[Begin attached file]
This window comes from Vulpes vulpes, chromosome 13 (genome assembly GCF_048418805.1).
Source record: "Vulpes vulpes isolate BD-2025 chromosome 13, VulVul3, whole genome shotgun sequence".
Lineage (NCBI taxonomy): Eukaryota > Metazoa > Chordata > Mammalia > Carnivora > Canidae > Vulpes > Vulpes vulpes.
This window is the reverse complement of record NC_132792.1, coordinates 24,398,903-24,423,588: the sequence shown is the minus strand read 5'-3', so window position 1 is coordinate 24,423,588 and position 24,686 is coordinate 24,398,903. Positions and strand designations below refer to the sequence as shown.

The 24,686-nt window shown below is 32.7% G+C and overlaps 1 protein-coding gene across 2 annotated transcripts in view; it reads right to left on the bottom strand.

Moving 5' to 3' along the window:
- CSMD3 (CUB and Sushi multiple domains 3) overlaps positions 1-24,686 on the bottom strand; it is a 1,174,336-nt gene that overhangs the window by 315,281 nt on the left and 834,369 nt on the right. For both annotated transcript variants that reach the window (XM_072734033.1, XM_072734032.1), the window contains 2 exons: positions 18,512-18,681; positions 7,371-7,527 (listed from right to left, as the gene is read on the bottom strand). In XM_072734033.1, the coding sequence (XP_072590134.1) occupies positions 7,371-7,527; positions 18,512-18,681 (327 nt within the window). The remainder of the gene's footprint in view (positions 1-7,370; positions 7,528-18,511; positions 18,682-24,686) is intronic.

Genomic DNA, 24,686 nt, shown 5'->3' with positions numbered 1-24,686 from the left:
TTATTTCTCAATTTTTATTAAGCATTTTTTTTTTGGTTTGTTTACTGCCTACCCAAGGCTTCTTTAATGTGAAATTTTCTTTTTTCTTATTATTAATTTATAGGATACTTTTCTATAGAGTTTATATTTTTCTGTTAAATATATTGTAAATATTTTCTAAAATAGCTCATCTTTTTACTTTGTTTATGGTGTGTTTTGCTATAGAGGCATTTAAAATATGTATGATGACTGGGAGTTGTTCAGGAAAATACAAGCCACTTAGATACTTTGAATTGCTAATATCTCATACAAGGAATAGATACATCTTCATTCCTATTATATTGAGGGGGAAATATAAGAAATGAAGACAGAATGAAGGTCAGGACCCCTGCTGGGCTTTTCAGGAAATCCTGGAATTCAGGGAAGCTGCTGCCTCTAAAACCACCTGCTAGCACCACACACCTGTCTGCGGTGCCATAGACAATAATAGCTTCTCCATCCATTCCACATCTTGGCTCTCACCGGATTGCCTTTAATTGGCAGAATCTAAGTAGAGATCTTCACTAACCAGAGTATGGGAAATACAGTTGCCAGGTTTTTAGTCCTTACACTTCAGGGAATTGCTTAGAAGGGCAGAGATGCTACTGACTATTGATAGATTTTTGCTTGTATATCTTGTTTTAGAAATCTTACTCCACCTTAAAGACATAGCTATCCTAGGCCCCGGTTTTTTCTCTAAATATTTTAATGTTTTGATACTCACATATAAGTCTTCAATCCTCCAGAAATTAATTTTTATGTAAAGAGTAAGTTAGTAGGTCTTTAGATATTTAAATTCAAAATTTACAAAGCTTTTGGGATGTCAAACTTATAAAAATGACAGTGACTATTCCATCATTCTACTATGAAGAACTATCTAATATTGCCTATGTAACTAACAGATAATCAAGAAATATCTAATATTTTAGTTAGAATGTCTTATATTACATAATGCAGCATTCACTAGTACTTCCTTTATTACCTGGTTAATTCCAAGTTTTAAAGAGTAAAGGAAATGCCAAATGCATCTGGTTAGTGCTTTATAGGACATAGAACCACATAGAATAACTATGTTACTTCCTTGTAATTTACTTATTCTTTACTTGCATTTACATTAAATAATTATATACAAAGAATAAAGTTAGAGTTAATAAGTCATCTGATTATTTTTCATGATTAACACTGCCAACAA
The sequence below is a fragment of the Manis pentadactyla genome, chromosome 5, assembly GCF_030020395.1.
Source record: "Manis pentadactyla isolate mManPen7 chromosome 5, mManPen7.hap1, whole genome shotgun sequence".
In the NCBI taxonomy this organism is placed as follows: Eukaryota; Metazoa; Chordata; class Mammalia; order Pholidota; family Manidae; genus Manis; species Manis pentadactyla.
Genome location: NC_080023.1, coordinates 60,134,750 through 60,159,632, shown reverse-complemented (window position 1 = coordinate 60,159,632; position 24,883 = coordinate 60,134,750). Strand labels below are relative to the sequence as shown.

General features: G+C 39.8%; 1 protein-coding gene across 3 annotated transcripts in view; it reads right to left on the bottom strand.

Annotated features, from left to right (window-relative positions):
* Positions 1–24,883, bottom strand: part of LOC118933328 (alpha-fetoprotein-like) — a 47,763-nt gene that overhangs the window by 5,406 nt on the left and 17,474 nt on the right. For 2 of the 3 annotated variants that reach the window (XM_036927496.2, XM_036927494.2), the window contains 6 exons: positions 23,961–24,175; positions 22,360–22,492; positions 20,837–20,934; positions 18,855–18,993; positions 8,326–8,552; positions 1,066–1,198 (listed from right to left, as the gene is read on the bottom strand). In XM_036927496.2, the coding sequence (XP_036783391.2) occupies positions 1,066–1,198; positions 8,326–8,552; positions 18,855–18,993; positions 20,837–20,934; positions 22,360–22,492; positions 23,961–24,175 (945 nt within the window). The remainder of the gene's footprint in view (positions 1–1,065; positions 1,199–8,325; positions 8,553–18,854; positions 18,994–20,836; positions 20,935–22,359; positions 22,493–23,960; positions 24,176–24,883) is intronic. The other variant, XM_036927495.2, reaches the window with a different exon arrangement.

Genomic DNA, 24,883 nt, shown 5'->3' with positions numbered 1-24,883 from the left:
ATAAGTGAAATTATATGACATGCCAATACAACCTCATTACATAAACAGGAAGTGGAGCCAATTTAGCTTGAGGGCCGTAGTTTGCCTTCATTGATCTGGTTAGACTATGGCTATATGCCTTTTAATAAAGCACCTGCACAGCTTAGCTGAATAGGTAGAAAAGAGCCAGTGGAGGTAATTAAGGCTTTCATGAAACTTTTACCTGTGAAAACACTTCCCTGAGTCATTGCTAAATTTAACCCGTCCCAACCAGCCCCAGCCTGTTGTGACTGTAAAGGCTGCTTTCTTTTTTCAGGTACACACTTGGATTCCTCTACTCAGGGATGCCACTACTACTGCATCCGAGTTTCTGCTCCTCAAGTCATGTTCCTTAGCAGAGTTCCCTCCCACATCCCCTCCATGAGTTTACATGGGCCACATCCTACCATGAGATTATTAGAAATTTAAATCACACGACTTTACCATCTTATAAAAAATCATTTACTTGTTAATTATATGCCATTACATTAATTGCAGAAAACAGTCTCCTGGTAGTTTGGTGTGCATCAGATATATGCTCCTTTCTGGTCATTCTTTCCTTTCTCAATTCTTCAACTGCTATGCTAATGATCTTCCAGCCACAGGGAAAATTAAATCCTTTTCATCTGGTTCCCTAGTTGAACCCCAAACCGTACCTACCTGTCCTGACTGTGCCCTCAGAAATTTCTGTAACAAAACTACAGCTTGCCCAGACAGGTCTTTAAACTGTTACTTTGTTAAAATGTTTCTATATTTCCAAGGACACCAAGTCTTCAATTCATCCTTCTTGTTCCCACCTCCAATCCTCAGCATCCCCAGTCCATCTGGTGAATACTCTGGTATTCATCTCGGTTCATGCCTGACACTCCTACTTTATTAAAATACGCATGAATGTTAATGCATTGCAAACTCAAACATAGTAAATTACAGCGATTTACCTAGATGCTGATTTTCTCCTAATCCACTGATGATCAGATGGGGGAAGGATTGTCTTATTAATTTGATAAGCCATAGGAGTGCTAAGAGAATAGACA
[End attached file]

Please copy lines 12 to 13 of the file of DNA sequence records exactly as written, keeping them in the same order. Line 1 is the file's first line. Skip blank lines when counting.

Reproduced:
In the NCBI taxonomy this organism is placed as follows: Eukaryota; Metazoa; Chordata; class Mammalia; order Pholidota; family Manidae; genus Manis; species Manis pentadactyla.
Genome location: NC_080023.1, coordinates 60,134,750 through 60,159,632, shown reverse-complemented (window position 1 = coordinate 60,159,632; position 24,883 = coordinate 60,134,750). Strand labels below are relative to the sequence as shown.